Co-authored with Megan Fromm

Last week, after spending 30 hours observing a high school journalism classroom, freelance writer and editor  (and PBS MediaShift editorial assistant) Angela Washeck gave a first-person analysis of how today’s students are producing media.

Her observations, detailed in “The Journey to Teaching High School Journalism in Texas,” mischaracterize the purpose of high school journalism.

Washeck, like many professionals who have critiqued journalism education, begins with the assumption that scholastic journalism’s chief purpose is vocational training for future career journalists. Her analysis misses the bigger picture — about scholastic journalism, about secondary education, and about the best practices for preparing students to be engaged, critical and competent adults.

It’s about the process, not just the product

The product of high school media classes, in many cases a yearbook or newspaper, is no more the central purpose of a scholastic journalism program than winning a football game is to team sports. Instead, it’s about the process, how students engage and work together, and the level of responsibility teachers encourage throughout.

Exceptional parents and educators know this. We don’t encourage our children to play with blocks from a young age because we expect them all to be architects and builders. We do it because we know the seemingly simple task of stacking diverse, colored objects into myriad shapes encourages cognitive development and problem solving. So it is with scholastic journalism.

In the comments to Washeck’s piece, Betsy Pollard Rau, a former Michigan high school journalism teacher whose students have won many reporting awards, said that some students went on to careers in journalism, but many more used skills learned in high school journalism in other professions like science, medicine and business.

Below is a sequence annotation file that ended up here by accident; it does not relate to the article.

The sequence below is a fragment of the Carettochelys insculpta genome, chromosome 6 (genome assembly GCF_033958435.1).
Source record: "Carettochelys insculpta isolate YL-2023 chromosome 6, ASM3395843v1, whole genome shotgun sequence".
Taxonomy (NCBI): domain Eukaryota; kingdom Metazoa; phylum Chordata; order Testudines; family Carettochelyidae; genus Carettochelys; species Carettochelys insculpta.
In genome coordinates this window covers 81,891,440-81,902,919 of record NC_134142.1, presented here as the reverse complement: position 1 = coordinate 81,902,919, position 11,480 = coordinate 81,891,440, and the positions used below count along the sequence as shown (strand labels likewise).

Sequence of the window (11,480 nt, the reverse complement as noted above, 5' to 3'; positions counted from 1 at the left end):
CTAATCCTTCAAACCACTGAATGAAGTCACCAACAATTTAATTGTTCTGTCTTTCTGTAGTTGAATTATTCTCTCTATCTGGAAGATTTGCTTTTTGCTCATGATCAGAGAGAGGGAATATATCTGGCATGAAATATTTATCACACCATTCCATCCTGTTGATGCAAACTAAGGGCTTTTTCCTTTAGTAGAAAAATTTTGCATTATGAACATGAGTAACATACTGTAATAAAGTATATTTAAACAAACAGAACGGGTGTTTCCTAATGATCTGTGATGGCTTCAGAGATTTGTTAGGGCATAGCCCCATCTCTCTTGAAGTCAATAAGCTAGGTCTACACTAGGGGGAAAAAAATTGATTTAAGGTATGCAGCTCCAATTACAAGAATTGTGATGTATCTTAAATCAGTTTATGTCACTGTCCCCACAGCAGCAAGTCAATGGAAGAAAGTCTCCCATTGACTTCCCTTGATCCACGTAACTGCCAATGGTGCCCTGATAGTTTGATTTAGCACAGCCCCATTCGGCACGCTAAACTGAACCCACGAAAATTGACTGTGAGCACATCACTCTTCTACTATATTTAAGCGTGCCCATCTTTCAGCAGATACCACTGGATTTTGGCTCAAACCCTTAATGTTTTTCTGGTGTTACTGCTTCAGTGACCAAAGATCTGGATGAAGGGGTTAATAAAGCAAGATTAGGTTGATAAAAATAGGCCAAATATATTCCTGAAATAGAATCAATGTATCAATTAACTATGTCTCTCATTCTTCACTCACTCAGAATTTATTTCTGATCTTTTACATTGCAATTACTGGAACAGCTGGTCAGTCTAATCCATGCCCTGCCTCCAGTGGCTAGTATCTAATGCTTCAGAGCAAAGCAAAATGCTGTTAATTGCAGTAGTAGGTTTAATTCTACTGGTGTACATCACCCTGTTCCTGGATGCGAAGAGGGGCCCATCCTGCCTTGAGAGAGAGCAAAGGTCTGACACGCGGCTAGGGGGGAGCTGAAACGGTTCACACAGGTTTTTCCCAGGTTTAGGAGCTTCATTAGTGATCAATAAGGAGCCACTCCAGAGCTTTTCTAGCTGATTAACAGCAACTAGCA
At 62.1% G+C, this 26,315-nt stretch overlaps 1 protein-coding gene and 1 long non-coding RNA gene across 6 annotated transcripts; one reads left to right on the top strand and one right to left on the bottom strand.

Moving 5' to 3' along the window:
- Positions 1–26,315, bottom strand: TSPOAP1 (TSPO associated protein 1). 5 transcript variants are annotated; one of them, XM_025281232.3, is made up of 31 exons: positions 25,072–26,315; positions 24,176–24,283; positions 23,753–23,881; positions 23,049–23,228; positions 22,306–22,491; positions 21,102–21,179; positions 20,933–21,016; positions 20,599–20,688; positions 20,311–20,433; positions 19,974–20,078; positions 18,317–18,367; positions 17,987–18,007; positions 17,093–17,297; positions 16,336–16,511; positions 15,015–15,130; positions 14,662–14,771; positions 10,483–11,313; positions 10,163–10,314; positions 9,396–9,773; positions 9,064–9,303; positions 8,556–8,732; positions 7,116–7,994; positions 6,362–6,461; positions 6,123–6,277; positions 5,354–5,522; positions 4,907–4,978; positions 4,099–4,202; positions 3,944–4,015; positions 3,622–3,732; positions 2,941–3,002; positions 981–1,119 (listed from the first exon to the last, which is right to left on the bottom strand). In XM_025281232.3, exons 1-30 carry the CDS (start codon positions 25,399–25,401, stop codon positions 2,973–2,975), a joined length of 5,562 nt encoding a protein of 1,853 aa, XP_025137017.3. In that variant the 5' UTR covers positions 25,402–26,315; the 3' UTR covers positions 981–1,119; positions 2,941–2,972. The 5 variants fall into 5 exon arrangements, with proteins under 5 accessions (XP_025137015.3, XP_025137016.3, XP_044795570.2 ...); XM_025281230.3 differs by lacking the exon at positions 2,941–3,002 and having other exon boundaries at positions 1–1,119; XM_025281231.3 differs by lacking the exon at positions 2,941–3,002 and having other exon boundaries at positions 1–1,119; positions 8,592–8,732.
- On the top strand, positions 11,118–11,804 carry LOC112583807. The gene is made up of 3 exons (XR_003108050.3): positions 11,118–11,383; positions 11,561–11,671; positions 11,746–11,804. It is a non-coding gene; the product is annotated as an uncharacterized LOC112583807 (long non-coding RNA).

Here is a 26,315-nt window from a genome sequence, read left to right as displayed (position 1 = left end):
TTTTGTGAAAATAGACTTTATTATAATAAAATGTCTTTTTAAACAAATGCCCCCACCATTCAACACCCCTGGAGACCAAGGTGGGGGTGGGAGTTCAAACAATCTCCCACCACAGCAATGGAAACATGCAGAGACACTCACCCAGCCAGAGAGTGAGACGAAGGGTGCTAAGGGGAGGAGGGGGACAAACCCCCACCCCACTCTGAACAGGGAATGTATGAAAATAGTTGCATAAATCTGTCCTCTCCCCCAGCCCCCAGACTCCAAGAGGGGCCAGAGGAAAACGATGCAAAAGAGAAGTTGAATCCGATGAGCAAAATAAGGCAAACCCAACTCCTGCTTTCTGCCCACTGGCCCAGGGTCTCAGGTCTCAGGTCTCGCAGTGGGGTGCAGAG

“Yearbook, digital and newspaper experiences are merely the vehicles,” Rau wrote in the comments. “It is the destination that matters. High school journalism classes teach students higher level thinking skills, prepare them to deal with stress, give them opportunities to work as a team, meet deadlines, problem solve, write, shoot and edit.”

In fact, conflating the purpose of scholastic journalism with any single tangible product is tantamount to the misapplication and misuse of standardized testing as benchmarks for student learning. It’s exactly this logic that has reduced our students to the sum of their test scores, excluded teachers from educational policy decisions and made our schools prisons for creative and energetic young minds.

High school students participate in the 2012 High School Journalism Workshop at the E.W. Scripps School of Journalism at Ohio University. Photo by E.W. Scripps School of Journalism on Flickr  and used here with Creative Commons BY-NC license.

High school students participate in the 2012 High School Journalism Workshop at the E.W. Scripps School of Journalism at Ohio University. Photo by E.W. Scripps School of Journalism on Flickr and used here with Creative Commons BY-NC license.

Using project-based learning to teach modern literacies

Indeed, scholastic journalism is the epitome of authentic project-based learning, using various platforms to help students develop important media, news, information and civic literacy skills that are so often forgotten in other parts of the school curriculum.

The goal of scholastic journalism is not to create journalists, but rather it is to develop capable employees and engaged citizens. Though high school journalism teachers are proud of those students who follow career journalism’s calling, those educators know their students will be more informed, more empathetic and more engaged as a result of their scholastic journalism experience.

“The ongoing process of questioning, experimentation, reflection and analysis combines autonomy with a supportive ‘OK-to-fail’ environment, boosting confidence in students as they struggle with real-world challenges and find solutions,” said Sarah Nichols, a high school publications adviser and vice president of the Journalism Education Association, the largest association of scholastic journalism educators and advisers.

Washeck’s chief critique — both in her original piece and in her responses to reader comments — is that high school journalism curricula is lagging behind. That’s a fair point, though her analysis does miss some digital journalism elements in the Texas educator manual she criticizes.